I’m having one
of my ‘Howard Beale from Network’ style rants again …
Thatcher’s funeral was on April 17, 2013, but people I know are continuing to discuss
it, and discuss it in depth. Not just the funeral – but her entire term in
office, it’s ramifications for the population of the day, and the miserable
legacy left behind. This subject always evokes a walk down a particularly
unhappy avenue in memory lane.
Now ‘they’ are
telling us that we should show respect. The simple answer to that is: to get
respect, you first have to respect others.
say that we should just not talk about the bad things that happened during the
1980s. I disagree. The past is prologue that should be studied. To ignore it,
to have a selective memory, is to risk the bad things happening again. And,
correct me if I’m wrong, but isn’t that a little like ‘censorship’? We live in
a democracy, yes? Freedom of speech, and all that?
sing MT’s praises are those who did well because of her administration, but
what about everyone else? She divided the nation. Some prospered, but the
majority suffered. My sympathies are with those who lost their businesses, jobs
and futures. The generations whose future and hopes of opportunity were
written-off as a poverty-trap system was imposed on them.
have been criticized as being ‘bitter’, but considering what happened and the
communities that were shut down, left in poverty and still have not recovered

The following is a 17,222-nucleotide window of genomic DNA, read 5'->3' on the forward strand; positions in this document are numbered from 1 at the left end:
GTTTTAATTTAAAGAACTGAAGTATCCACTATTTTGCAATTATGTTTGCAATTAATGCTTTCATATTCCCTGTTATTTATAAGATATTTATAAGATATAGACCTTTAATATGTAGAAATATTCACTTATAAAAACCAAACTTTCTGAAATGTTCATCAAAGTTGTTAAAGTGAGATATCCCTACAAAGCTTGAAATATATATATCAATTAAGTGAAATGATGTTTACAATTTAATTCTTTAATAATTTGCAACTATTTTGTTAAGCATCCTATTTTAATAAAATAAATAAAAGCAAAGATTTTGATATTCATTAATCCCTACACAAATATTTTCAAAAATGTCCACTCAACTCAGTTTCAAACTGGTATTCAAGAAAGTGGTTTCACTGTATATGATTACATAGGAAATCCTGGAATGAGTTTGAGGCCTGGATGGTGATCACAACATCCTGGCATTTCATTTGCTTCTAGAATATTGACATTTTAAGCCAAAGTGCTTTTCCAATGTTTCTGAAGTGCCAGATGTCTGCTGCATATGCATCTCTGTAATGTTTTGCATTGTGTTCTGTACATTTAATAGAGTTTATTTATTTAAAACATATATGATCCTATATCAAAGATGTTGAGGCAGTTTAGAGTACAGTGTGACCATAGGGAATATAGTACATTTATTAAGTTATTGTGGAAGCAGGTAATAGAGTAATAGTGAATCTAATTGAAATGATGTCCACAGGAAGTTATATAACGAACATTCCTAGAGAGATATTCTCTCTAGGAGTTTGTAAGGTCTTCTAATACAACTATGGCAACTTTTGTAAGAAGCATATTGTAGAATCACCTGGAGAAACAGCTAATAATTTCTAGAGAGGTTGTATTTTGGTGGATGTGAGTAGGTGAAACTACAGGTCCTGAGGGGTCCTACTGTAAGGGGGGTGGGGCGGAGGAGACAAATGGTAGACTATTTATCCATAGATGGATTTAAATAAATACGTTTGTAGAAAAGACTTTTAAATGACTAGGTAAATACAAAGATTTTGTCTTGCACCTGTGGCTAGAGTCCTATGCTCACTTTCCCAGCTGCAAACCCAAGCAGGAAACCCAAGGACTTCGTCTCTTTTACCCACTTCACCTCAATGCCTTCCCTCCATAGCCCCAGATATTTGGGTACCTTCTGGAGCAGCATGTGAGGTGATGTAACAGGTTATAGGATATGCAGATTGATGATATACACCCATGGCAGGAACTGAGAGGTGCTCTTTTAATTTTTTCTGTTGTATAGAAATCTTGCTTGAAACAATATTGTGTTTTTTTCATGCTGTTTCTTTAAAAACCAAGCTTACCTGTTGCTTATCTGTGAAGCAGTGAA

to this day – don’t they have every right to feel bitter, cheated and angry? Is
it no wonder that the banners were raised and the song: ‘Ding Dong The Witch Is
Dead!’ became an anthem for a disenchanted and ignored generation?
Here’s what I
·MT stopped the supply of
free school milk. For many young children, it was the only source of milk they
had, which earned MT the title of ‘Margaret Thatcher The Milk Snatcher’. Thanks,
MT! School menus continued to decline in quality. I remember processed junk
food being the only option at my school!
·Millions became unemployed.
·YOP [Youth Opportunity
Programme], later renamed YTS [Youth Training Scheme] – because it sounded
nicer, even though it fooled no one! What it amounted to was 16-year-old
school-leavers, green as grass, being forced onto a ‘scheme’ for £25.00 a week, while they did the same work as the other
employees. I did a year on one of these ‘schemes’. My bosses at the company
were sneering tyrants and the ‘scheme’ was thinly-veiled slave labor.
·The 1984-85 Coal Miners’
Strike. I am a conservationist so I understand that part of the reason coal
mines were closed was because of the negative impact on the environment, but my
retort is that no other form of industry was brought in to replace coal mining,
thus those mining towns were left without an alternative form of employment,
and the people were left redundant and poor.
·Public service cuts.
·Poverty trap – the rich got
richer and the poor got poorer.
·Rising homelessness – for all
·The Poll Tax.
·The North-South divide.
·So-called ‘Care in the
·Riots and civil unrest.
·Rising crime rates that go
hand-in-hand with poverty.
And this is
just scratching the surface.
get the chilling feeling that history is repeating itself, that old policies
have just been rejigged, polished up, renamed, and put back into operation?
deliberately divisive, MT divided the nation … so it stands to reason that
opinion on her has stayed divisive.
15-years-old in 1983, less than a year from leaving school. I sat in a
classroom listening to a careers lecture from a disillusioned, despondent and